The gaffer was rewarded with three clean sheets in the first three Premier League games with Mertesacker being excellent in what looked a new solid Arsenal defence. A few weeks later Wenger decided he needed extra pace against Chelsea so dropped Mertesacker to the bench in what proved to be a big mistake.
Not only did Koscielny make individual errors but that solidness and leadership we had with Mertesacker was taken away and we looked vulnerable. The boss was rightfully criticised for dropping arguably our best player of the season. He was quickly reinstated for the next game and went on to be one of the first names on the team sheet for the rest of the season. I’m not saying he was perfect because he wasn’t but the fact that the large majority of Arsenal fans were now rating and appreciating his talents, showed how far he had come. He was still not rated by the media, often labelled as a weak link to our side and still ridiculed by fans of other clubs for a lack of pace.
However this year has seen a change of attitude from external opinions on Mertesacker. With Arsenal top of the league, losing just two of our first 12 league games and top of our Champions’ League group, people have started looking a bit closer at how our players are performing and not just basing it on their perceived stereotypes. This season Mertesacker has been the outstanding centre half in the league. A lot of this is down to the man himself who has learned what it takes to be a successful defender in the Premier League. He reads the game expertly and times his tackles to perfection. He’s learnt very quickly from the mistakes he use to make and is a leader who others look up to in the squad.
However, I also think the coaches and rest of the team should share some credit in the way Mertesacker now shines at the back for Arsenal. His biggest weakness, his pace or should I say lack of it is protected against by our full backs and midfield. Per simply plays within a small radius outside the box. He doesn’t get dragged to the wings, out of position or rush into tackles. If a striker is last man against Mertesacker (which you very rarely see) it’s because something has gone wrong earlier in the defending process of the team. The fact this team has been together for a good few years and now know each other’s game very well has arguably benefited Mertesacker more than any other player.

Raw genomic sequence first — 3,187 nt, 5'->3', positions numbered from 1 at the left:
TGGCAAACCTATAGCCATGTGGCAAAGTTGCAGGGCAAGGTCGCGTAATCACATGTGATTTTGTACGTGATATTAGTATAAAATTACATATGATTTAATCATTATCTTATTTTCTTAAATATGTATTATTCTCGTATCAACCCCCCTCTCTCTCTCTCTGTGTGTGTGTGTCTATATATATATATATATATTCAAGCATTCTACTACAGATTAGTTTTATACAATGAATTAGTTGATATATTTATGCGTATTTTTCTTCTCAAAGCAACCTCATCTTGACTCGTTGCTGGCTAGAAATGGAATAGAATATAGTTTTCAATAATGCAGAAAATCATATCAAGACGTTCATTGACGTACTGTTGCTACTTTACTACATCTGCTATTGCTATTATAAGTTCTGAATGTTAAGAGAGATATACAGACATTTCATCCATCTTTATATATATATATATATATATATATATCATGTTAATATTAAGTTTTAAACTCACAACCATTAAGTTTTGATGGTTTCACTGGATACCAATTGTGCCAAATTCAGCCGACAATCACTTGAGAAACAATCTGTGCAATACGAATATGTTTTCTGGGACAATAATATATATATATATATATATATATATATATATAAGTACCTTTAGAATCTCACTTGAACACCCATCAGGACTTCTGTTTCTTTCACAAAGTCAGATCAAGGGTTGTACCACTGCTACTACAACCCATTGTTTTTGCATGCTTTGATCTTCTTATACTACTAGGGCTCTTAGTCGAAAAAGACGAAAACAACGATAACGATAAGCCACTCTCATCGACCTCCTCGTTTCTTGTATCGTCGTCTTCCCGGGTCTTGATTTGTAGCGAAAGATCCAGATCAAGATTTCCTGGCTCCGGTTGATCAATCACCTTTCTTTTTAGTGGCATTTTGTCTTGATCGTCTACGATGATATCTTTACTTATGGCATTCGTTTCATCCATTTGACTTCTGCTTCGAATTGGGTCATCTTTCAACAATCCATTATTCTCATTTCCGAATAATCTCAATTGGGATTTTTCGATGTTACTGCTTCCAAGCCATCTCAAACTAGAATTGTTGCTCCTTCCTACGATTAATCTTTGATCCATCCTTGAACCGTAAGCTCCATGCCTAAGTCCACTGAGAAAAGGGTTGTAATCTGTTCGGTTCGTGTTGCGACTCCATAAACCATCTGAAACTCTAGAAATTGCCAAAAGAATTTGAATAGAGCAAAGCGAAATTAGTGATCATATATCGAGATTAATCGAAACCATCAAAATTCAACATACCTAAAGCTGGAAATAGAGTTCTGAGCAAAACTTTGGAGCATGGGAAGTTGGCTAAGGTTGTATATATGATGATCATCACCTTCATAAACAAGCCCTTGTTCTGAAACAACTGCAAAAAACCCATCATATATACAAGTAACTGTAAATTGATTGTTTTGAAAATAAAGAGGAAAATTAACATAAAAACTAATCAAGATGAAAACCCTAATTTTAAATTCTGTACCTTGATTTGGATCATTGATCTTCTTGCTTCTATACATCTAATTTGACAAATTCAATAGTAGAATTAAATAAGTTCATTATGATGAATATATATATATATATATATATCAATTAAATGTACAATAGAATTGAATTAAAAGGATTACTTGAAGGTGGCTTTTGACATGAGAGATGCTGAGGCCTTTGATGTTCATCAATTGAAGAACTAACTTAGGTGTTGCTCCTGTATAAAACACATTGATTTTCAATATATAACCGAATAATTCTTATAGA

In a strange way his lack of pace has actually turned into an asset. Per knows he can’t get caught out or left behind because there’s simply no way he can recover. Instead he reads the game, defends properly and commands his other defenders to do the same.
It looks as if he’s going to be extending his stay here which is fantastic news. A four year contract is said to be on offer and many see him as a strong candidate to be the next Arsenal captain. He deserves a new contract and is finally getting the recognition his talent deserves.
Unfortunately, I couldn’t follow in my Father’s footstep and put on the red and white shirt so thought I’d make up for it by writing a monthly blog on the team I love. Been an Arsenal fan since I was 9 years old after I was chosen to be mascot for the 2001 FA Cup final match against Liverpool. I was never forced to support Arsenal, it’s a club I have grown to love over the years, through the good and bad times.
I’m 21 years old and have been studying Journalism at Kingston University. I have had a season ticket most my Iife and go to as many home games as possible. I usually approach things positively when it comes to the club but do occasionally rant. Anyway just happy to talk and debate with anyone who wants to and hope I can provide you with some good quality blogging.